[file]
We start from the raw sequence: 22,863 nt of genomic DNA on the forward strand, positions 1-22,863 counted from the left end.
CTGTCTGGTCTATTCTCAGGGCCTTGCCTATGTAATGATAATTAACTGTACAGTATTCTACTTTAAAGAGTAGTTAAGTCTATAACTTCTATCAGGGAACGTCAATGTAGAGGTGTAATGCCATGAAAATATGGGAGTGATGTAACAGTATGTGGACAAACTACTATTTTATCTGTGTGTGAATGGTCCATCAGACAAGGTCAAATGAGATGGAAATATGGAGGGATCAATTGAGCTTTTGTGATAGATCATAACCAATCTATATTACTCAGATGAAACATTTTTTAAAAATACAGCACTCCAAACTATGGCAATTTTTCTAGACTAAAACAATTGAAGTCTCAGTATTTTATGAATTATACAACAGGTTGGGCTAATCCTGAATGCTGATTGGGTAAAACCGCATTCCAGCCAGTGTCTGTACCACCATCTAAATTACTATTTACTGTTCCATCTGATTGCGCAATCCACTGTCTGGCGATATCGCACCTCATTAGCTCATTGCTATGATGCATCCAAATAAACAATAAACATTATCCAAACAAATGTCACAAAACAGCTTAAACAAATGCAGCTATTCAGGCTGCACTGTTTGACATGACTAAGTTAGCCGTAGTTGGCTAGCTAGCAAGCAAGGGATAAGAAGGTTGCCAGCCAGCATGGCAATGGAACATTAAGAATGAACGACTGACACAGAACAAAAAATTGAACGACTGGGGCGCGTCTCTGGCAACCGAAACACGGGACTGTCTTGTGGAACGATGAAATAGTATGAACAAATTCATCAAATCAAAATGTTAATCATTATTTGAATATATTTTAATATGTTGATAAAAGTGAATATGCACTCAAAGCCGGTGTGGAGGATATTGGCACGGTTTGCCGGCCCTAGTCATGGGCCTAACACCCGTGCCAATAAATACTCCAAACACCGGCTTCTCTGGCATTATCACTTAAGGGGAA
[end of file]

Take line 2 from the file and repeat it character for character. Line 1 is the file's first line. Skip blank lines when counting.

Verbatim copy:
CTGTCTGGTCTATTCTCAGGGCCTTGCCTATGTAATGATAATTAACTGTACAGTATTCTACTTTAAAGAGTAGTTAAGTCTATAACTTCTATCAGGGAACGTCAATGTAGAGGTGTAATGCCATGAAAATATGGGAGTGATGTAACAGTATGTGGACAAACTACTATTTTATCTGTGTGTGAATGGTCCATCAGACAAGGTCAAATGAGATGGAAATATGGAGGGATCAATTGAGCTTTTGTGATAGATCATAACCAATCTATATTACTCAGATGAAACATTTTTTAAAAATACAGCACTCCAAACTATGGCAATTTTTCTAGACTAAAACAATTGAAGTCTCAGTATTTTATGAATTATACAACAGGTTGGGCTAATCCTGAATGCTGATTGGGTAAAACCGCATTCCAGCCAGTGTCTGTACCACCATCTAAATTACTATTTACTGTTCCATCTGATTGCGCAATCCACTGTCTGGCGATATCGCACCTCATTAGCTCATTGCTATGATGCATCCAAATAAACAATAAACATTATCCAAACAAATGTCACAAAACAGCTTAAACAAATGCAGCTATTCAGGCTGCACTGTTTGACATGACTAAGTTAGCCGTAGTTGGCTAGCTAGCAAGCAAGGGATAAGAAGGTTGCCAGCCAGCATGGCAATGGAACATTAAGAATGAACGACTGACACAGAACAAAAAATTGAACGACTGGGGCGCGTCTCTGGCAACCGAAACACGGGACTGTCTTGTGGAACGATGAAATAGTATGAACAAATTCATCAAATCAAAATGTTAATCATTATTTGAATATATTTTAATATGTTGATAAAAGTGAATATGCACTCAAAGCCGGTGTGGAGGATATTGGCACGGTTTGCCGGCCCTAGTCATGGGCCTAACACCCGTGCCAATAAATACTCCAAACACCGGCTTCTCTGGCATTATCACTTAAGGGGAA